One of the biggest things that you can ever decide when it comes to choosing your kitchen is, “what colour scheme should I go for?” There are two schools of thought that go into answering this question, the first, whatever it is you like the second, what do you want to achieve?

The first is a relatively easy solution. Find the colours that you like and piece them together, if they go, great, if they don’t then there are a few adjustments that can be made.

Tone, finish and style being the biggest variables, you can make a lot of differences in turning around your kitchen colour schemes and making them into something that is true and unique to your own tastes. But what about the second predicament, the things you want to achieve. What do you with that?

“That’s a harder question because, you’re looking to do something you may have never done before, or the last time you did it, may have been a long time ago.” Stefano points out that “by having a clearer picture in your head over the colour scheme and overall finish you want in your new environment will help you make decisions, and there are ways to help get you there. You’re not alone.”

Look for colours you know
The best starting point is looking at the colours you already know. For example, if you have a white kitchen, look for colours on this spectrum. Oyster, chantilly and so on. “Don’t over complicate this part, all you’re doing is seeing what a slight variation to a colour scheme you already know can achieve.”

Having these clear reference points is going to make a big difference to how you start to pair colours together and how you can change things when going to a new look altogether.

shaker ivory hale dining

Now look at the colours you don’t know
So now is the time to look at the colours you have little experience with. This could be blue, red or green as your kitchen door. Once you have decided on which of the other colours you like the most, start to break this down from before. Look at colour tone, understand the material choice (as this could greatly affect overall result), pair it with other colours you had in mind.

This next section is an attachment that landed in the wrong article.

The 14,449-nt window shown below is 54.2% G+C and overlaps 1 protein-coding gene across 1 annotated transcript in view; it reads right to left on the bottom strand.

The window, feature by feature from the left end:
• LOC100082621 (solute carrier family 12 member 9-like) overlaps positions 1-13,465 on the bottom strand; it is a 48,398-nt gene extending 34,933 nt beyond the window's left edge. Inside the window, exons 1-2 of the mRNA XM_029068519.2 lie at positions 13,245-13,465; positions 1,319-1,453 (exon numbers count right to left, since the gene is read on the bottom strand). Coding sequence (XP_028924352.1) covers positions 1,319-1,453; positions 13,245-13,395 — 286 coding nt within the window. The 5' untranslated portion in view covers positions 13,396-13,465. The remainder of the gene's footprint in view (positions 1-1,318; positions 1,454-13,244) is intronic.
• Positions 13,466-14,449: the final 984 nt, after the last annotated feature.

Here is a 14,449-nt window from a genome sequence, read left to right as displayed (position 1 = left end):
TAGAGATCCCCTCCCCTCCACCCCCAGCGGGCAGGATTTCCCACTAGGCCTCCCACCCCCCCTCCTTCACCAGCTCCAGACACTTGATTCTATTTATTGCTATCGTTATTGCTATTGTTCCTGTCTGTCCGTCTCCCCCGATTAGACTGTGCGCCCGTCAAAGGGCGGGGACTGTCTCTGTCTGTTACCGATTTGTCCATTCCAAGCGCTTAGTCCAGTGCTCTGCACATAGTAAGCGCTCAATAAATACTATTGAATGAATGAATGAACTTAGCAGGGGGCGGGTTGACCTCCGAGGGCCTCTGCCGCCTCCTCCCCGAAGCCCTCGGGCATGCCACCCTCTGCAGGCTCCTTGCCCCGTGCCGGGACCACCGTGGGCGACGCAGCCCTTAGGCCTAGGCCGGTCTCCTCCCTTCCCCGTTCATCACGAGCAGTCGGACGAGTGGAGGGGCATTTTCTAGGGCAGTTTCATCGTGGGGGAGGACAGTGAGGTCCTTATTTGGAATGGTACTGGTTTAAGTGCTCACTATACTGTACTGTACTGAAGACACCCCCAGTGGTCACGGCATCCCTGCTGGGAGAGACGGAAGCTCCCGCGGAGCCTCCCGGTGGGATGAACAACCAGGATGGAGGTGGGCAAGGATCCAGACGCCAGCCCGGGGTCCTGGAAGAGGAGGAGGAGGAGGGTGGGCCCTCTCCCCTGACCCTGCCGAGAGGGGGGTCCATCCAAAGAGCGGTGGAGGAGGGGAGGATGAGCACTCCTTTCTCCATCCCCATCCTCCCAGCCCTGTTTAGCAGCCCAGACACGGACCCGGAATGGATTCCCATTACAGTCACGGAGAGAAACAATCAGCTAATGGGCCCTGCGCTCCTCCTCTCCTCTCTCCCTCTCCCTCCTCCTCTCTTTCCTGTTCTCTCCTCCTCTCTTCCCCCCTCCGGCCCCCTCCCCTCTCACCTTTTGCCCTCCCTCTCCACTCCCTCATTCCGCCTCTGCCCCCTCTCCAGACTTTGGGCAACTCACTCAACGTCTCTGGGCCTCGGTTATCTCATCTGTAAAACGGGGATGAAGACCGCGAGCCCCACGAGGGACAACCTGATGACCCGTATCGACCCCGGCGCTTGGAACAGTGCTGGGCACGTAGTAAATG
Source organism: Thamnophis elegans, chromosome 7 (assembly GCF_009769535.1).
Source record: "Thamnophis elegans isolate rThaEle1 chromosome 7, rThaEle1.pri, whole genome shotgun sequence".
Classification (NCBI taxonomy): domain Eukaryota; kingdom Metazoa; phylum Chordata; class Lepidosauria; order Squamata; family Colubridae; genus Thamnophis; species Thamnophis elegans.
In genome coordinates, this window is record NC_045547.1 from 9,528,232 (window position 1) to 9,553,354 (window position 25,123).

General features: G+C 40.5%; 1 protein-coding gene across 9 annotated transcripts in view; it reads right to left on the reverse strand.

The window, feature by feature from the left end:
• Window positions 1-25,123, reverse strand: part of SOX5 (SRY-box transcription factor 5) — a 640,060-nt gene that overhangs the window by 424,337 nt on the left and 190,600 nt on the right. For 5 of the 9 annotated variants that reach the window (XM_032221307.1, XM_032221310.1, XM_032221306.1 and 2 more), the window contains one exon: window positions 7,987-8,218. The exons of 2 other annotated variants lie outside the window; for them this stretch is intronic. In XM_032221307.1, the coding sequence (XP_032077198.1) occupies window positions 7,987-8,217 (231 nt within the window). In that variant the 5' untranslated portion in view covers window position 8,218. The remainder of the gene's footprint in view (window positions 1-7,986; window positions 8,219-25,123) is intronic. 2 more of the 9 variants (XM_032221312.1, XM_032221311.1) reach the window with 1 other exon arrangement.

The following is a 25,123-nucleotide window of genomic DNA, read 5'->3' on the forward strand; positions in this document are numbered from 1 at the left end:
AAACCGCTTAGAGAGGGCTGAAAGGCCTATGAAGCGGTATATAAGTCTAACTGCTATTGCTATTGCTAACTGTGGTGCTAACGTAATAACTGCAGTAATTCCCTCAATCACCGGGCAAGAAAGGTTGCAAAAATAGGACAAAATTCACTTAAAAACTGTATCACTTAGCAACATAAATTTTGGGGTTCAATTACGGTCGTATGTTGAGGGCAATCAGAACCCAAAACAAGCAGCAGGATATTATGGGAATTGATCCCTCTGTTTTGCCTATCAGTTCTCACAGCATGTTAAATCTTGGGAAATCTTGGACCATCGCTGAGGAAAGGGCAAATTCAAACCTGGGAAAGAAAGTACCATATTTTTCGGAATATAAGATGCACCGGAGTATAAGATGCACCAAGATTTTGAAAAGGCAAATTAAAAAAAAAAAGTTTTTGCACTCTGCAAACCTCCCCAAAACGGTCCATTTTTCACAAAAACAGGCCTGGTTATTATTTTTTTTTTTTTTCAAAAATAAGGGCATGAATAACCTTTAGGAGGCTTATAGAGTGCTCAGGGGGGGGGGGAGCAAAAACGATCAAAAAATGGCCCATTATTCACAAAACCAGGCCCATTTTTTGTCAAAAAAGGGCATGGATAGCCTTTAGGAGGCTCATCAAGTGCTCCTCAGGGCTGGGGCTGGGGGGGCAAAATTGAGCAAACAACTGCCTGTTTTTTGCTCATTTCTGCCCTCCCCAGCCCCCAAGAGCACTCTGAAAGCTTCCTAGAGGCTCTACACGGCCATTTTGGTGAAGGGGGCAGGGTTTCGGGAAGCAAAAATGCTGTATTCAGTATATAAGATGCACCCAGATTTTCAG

When it comes to colours you are less familiar with, it’s about association and getting familiar with the colours as much as you can and as fast as you can. Take away door samples, get your other colours from different materials. You will quickly start to understand what works for you and the environment you are trying to create.

blue colour scheme

Don’t forget your worktops
Worktops are the other primary colour in your kitchen after your kitchen doors, so the pairing of any cabinet door must logically get paired with the worktops. “Getting your pairing right with the worktop can make a kitchen really stand out. Look for the types of tops that have specks of the other primary colour if you want to pick out colour points, or if it is a complete contrast, i.e. white tops on wooden door styles, then look at style of worktop and material finish.”

Stone materials can be cold, so the the colour options here are essential in providing balance both in appearance and texture as warmer colours can also help provide a completely different sense to that being experienced in pure touch of the work surface.

What about your walls
More and more kitchens are having full walled upstands, tiles are popular again, and then there is the simple plaster and paint. Have you considered exposing brick walls, especially as it can provide neutrality to the room – that’s of course you’re looking for that finish. As for those that have plaster and are trying to pair up colours, then you want to consider your walls as a secondary colour. Avoid the trap of having a different tone to your units (in most cases anyway – Cream works with strong white), and don’t overdo it on big contrasts as your room can become overwhelming on the eye.

Yellow’s and oranges work great in a room, but sometimes they work better as a highlight rather than a big slab of colour. From picture frames to even coffee machines, you can get these highlights from simple touches rather than going Jackson Pollock in your living quarters.

yellow colour scheme

When it comes to choosing colours you can get a lot from simple decisions. Break down the process of deciding the room focus and take it from there. Don’t forget Stefano and his team can help you decide the colour scheme when you visit him at his Waverton showroom or arrange for that call out.

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